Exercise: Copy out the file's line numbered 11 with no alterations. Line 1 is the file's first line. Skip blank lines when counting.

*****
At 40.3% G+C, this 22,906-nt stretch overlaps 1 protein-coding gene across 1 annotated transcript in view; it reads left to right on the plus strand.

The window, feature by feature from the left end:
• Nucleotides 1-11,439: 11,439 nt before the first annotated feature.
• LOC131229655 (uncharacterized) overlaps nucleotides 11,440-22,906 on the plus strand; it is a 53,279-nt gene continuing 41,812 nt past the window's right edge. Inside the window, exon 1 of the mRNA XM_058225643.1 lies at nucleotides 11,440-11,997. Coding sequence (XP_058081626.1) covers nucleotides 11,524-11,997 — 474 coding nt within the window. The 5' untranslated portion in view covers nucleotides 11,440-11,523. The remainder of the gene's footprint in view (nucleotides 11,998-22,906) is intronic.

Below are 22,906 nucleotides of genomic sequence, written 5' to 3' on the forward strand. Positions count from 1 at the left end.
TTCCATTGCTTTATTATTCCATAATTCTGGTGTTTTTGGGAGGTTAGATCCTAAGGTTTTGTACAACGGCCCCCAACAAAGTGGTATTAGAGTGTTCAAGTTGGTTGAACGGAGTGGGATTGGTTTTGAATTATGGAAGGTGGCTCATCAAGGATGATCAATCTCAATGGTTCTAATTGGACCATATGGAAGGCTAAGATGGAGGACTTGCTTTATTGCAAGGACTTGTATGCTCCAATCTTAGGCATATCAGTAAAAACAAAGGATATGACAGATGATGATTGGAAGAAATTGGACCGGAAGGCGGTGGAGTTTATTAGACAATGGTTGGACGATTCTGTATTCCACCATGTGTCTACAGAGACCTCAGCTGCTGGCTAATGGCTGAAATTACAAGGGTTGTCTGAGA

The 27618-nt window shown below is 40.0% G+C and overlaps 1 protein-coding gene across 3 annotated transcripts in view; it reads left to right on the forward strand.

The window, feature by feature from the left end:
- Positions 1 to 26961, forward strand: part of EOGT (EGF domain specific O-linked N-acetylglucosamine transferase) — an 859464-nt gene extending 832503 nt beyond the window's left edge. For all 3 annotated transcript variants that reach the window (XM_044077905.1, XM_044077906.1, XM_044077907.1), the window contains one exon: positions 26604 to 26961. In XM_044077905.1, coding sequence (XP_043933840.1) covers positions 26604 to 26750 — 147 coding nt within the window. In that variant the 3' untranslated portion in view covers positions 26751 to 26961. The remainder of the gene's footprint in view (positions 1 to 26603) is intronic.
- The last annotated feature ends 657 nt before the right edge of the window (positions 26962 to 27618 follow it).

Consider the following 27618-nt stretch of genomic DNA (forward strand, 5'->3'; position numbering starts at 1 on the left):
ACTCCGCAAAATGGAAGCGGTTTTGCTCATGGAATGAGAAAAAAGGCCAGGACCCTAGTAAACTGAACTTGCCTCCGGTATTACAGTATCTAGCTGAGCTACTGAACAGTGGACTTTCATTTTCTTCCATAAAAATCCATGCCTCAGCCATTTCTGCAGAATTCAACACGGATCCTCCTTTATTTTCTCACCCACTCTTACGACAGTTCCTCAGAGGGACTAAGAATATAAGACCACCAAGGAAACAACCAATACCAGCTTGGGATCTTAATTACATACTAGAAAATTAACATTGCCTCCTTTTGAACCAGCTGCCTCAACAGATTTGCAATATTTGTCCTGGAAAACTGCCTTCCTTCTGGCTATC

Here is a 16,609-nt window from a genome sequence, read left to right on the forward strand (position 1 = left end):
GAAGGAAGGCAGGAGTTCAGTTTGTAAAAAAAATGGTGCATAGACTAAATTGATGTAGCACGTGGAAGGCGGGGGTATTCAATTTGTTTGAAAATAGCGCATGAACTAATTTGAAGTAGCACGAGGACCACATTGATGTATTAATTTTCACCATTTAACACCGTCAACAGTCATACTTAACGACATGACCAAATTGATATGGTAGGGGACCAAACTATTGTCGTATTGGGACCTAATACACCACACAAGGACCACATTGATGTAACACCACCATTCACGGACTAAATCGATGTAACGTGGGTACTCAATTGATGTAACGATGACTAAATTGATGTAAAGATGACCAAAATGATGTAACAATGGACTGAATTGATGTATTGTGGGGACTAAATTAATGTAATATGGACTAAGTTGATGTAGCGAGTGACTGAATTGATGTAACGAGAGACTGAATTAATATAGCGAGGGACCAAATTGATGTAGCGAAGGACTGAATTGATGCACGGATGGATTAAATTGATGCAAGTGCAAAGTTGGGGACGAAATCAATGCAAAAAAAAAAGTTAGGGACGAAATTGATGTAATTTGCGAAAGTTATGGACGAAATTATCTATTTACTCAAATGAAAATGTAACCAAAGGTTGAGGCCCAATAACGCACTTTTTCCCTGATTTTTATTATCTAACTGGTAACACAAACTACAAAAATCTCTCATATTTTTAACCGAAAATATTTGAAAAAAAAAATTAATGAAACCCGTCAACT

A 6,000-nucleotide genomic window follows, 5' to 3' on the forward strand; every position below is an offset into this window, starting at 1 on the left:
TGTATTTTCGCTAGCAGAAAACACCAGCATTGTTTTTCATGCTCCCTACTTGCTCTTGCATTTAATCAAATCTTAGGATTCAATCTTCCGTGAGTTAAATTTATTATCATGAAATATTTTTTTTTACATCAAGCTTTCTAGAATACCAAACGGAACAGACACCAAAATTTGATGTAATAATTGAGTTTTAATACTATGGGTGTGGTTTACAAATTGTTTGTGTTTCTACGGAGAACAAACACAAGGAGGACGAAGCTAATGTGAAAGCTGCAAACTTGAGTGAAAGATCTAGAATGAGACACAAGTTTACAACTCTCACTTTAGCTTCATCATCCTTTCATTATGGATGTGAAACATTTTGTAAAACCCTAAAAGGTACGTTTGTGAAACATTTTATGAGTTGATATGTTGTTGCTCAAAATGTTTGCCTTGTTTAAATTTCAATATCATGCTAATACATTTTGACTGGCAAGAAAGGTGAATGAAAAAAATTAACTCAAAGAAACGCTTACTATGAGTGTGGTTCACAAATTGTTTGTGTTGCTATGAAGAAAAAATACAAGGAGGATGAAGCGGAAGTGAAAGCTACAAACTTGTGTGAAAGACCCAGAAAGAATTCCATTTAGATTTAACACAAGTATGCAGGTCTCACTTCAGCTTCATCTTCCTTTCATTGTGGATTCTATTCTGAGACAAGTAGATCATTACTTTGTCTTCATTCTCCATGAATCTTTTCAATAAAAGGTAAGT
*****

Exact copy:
Consider the following 27618-nt stretch of genomic DNA (forward strand, 5'->3'; position numbering starts at 1 on the left):